This is Steve Sims sending out an update on my SANS course SEC709 - Developing Exploits for Penetration Testers & Security Researchers. The course has been expanded to a four day course, with a five day version running occasionally as well. Interestingly, the course is getting mostly international and government attention...
The four day version includes:
- Writing standard Stack-based buffer overflows.
- Writing return-to-libc style stack-based buffer overflows.
- Defeating Stack Canaries and Cookies.
- Defeating Address Space Layout Randomization (ASLR)
- Defeating software and hardware Data Execution Prevention (DEP).
- Defeating Safe-Structured Exception Handling (SafeSEH).
- Exploiting format string vulnerabilities.
- Heap overflows abusing dlmalloc and ptmalloc.
- FreeList exploitation.
- GOT, DTORS, and function pointer overwrites.
- Heap spraying on XP SP2/3 & Vista.
- Process Environment Block (PEB) Exploitation.
- Fuzzing for bug discovery.
- Understanding x86 assembly.
- Understanding symbol resolution in depth.
- Capture the Flag!
This is a very technical, advanced course and is not for everyone. It is very up to date unlike many other courses I've come across through various vendors. I would love to have you if you're up to the challenge! You do not need to be a programmer, but do need to understand programming concepts and be a quick learner. We use Python and C to exploit vulnerable programs written in C and C++.
Why should you take the course? The companies we are protecting expect us to have a strong skill set when it comes to penetration testing. Running automated checks for known vulnerabilities is fine, but only checks for, well, known vulnerabilities. When performing black box or crystal box penetration testing, or when testing home-grown and commercial applications, you must be able to step outside of the box and exhaust all attack vectors. Also, during a risk assessment, you may get a risk item after running a code scanning tool such as Fortify. Does this mean the risk item is an absolute flaw in the application that allows an attacker to take control? Unless you can take the next step and write custom exploitation PoC code, you don't know... I've seen countless companies spend millions on remediating code for a supposed vulnerability that cannot be exploited.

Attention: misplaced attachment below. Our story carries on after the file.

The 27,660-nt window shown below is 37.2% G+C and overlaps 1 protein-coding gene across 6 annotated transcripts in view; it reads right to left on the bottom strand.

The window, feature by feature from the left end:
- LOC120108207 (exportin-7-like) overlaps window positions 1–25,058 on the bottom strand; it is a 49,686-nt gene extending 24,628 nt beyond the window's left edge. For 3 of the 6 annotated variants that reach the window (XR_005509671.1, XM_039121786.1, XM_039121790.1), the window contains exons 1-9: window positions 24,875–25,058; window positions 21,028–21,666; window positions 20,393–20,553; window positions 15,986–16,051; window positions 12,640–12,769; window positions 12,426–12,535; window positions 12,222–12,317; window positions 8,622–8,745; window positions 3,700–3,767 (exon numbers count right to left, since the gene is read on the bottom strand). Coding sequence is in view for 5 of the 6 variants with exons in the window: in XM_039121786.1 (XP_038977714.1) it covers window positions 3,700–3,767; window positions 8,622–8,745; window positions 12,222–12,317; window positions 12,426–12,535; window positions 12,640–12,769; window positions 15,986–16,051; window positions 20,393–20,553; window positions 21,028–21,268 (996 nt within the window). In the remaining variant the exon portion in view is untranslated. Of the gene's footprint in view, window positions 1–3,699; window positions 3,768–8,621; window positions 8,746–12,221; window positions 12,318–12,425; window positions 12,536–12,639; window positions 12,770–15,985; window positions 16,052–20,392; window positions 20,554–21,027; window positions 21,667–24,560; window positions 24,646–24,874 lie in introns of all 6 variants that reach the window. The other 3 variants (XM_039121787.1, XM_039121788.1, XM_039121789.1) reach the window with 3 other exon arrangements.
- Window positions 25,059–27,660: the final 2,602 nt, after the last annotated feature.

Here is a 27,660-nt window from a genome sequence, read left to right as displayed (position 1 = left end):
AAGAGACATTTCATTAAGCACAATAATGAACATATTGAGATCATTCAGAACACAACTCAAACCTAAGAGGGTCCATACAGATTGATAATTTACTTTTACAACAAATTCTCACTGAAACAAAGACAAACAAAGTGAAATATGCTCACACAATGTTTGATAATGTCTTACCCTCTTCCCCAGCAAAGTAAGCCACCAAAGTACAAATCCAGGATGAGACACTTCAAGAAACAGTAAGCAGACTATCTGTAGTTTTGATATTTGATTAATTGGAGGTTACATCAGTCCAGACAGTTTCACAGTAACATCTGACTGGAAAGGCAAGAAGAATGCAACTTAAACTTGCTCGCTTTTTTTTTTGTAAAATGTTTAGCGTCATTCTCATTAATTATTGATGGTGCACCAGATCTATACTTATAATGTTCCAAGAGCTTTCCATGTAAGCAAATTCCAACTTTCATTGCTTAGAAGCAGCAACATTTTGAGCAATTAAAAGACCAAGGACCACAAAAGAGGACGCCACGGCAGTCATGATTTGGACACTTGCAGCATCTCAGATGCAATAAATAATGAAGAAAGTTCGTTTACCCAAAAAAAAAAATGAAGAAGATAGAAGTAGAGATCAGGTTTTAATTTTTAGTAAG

Other justification for taking the course includes:
- Understanding the attack methods hackers use to write 0-day exploits.
- Understanding what security controls have been applied to various Windows and Linux OS' and how to defeat them!
- The ability to write custom exploits.
- Knowledge gained and job security.
- Because you're a security rockstar...!
There is no ego or assumptions that come with this class. The course is to serve as a bridge from standard penetration testing to advanced penetration testing and exploitation development. Through the methods used in the class, I have discovered 0-day vulnerabilities in RFID software, TFTP software, FTP software, RPC services, Cellular phone software and a plethora of home-grown application flaws.
If you have any questions, you can hit me up at firstname.lastname@example.org. I'm happy to answer questions on the course material, prerequsites, etc...
The course and dates it is running can be found here: http://www.sans.org/training/description.php?mid=1107